A carpenter never blames his tools, but in gaming sometimes the difference between a good game and an epic game is the hardware you’re using. In PC gaming specifically, players can use a mouse or players can implement a tool of absolute destruction. A tool so finely crafted that your opponents will weep openly at your feet as the lie there, defeated. OK, that’s sensationalized, but Mad Catz new Cyborg M.M.O. 7 Gaming Mouse aptly deserves the praise. MMO gaming veterans will immediately recognize the benefits of a mouse crafted to fit your hand comfortably and engineered with access to multiple buttons with minimal movement.
The M.M.O. 7 Gaming Mouse looks like something from a Transformers cartoon, but that’s part of the appeal. A device with a unique look is sure to attract attention, but it’s the rest of the design that earns the accolades. Weighted perfectly, the construction feels solid with no pieces wiggling under the constant movement of fingers and thumbs. Precision is key and the mouse is designed with precise movements in mind. A dozen buttons are laid out systematically within easy reach of primary fingers and still allow users to control direction while accessing them. That’s not to say the mouse comes without its own set of problem. Adapting to a device with that many buttons in this specific layout is difficult and not something that the average gamer will pick up with ease. Even the most experienced will find that small hand movements sometimes result in unexpected button presses.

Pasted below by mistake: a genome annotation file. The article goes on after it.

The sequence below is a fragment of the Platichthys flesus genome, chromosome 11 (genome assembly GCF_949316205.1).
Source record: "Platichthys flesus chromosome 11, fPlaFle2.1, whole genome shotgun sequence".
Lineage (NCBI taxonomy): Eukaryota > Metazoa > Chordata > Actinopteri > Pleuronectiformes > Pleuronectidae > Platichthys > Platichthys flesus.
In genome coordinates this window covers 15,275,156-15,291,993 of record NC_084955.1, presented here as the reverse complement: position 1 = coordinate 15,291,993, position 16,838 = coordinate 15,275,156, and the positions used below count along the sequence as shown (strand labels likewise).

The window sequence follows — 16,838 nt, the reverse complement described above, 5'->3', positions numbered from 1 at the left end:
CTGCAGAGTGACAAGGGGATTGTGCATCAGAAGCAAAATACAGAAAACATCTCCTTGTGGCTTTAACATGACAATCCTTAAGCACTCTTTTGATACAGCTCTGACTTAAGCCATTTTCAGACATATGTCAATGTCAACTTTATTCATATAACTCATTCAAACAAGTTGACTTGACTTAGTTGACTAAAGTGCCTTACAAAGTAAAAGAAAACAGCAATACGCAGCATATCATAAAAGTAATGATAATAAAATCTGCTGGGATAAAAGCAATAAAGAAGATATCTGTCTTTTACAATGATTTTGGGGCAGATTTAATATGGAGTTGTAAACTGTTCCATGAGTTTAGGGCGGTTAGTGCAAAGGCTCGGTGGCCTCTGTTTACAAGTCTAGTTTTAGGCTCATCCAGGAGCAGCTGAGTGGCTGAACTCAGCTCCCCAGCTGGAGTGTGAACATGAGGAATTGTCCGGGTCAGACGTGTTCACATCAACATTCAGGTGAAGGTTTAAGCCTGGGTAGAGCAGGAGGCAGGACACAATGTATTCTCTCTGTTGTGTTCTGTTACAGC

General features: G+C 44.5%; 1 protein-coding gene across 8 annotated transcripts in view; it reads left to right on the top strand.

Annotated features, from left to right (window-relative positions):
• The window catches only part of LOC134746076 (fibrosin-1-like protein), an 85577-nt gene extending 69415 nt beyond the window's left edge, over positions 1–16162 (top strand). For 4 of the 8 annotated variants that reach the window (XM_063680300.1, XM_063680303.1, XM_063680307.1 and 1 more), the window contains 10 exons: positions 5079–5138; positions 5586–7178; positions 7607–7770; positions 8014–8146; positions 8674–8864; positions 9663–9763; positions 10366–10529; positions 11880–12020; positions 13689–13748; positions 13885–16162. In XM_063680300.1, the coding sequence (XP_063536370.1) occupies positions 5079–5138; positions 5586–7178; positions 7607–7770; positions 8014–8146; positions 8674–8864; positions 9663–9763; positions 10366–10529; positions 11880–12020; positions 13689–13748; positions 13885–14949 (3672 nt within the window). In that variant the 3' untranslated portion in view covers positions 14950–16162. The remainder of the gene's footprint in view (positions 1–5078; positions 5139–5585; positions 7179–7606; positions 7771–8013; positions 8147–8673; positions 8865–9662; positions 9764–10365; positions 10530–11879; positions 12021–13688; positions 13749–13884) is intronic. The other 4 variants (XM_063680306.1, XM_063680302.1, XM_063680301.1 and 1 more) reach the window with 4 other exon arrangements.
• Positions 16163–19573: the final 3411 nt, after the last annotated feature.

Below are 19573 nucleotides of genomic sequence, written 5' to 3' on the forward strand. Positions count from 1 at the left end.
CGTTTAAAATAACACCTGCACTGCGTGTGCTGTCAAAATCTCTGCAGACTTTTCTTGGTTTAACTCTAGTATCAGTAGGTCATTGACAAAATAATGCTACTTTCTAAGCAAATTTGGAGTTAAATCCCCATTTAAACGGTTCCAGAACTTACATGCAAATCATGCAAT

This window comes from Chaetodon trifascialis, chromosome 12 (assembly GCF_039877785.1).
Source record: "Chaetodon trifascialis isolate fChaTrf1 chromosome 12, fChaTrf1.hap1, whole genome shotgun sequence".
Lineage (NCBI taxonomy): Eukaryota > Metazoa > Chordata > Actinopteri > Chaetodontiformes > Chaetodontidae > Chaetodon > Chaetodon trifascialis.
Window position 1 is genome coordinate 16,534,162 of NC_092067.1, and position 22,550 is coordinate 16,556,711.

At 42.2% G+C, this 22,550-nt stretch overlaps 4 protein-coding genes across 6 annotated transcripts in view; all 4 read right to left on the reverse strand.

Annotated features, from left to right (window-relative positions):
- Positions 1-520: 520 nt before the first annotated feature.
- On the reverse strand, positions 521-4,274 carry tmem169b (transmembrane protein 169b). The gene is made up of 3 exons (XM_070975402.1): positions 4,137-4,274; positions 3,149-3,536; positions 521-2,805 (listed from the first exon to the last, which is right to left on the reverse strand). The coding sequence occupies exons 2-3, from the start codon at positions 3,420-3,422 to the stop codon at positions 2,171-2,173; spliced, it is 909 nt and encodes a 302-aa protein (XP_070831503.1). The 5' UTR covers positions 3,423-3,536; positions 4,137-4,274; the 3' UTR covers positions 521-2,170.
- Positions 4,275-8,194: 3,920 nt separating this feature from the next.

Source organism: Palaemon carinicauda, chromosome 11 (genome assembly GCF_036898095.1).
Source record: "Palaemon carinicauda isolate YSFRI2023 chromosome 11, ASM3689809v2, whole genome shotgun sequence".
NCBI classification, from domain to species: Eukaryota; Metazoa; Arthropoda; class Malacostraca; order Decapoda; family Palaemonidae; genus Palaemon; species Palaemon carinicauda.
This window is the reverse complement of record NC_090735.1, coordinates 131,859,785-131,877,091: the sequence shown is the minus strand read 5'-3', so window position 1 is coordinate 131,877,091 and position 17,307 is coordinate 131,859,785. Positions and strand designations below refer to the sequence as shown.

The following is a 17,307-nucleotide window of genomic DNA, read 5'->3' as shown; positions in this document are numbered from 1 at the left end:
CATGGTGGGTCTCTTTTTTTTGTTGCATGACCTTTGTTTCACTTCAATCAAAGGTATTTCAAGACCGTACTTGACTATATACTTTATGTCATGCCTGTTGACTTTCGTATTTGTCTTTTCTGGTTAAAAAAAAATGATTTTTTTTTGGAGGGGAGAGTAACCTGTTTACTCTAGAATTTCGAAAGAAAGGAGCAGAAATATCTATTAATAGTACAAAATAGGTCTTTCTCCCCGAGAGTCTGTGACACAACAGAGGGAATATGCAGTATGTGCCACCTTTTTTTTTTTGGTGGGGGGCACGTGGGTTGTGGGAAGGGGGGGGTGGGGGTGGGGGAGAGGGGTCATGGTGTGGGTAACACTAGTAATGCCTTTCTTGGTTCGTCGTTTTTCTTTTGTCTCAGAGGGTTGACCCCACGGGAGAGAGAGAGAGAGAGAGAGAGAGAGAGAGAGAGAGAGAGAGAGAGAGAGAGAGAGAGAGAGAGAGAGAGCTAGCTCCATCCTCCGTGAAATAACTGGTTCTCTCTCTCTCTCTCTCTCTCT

Button mapping is the simplest way to solve unwanted presses and the software available for the M.M.O. 7 is easy to install and simple to use. Unfortunately that software is available on their website, as the mouse doesn’t come with an installation disk. Being an MMO mouse though, users are expected to have access to the internet and some sort of broadband connection. Without it, purchasing the mouse simply gives you a sexy looking piece of hardware, as the software also also particular profiles to be implemented. When rotating between World of Warcraft, to Guild Wars 2, then to Diablo III, users can assign specific macros to perform difficult in-game skill executions and save those macros to three individual profiles for use in your favorite games.
Aside from the Batmobile-looking design, the buttons and dials have actual uses that go beyond stating, “They’re there and you can use them.” Specifically, the ‘Hat button’ is a small rubberized dot that has five particular functions. Each direction plus pushing it creates a different response depending on how you’ve set them to react. It’s a brilliant use of a simple design that allows users added customization. Additionally the ‘scroll’ button is a simple knob, but is accessed by your thumb and can be used for web browsing or in-game to cycle targets, zoom in or out, or any other options that suit your fancy.
The most frustrating experience with the mouse is the learning curve that accompanies it, but the solid, well-built hardware is a blessing once you’ve grown accustomed to the design. Buttons don’t require aggressive pressure to react, and the software available makes designing your ideal profile very simple. The retail price hovers around $129.99, making it one of the more expensive gaming mice on the market. To compensate, they’ve included additional hardware that allows users to customize the mouse’s exterior as well; new designs and added palm traction will make you feel like the mouse really is a creation of your own. If you’re looking for a mouse that will turn as many heads as it helps remove, the M.M.O. 7 Gaming Mouse is it.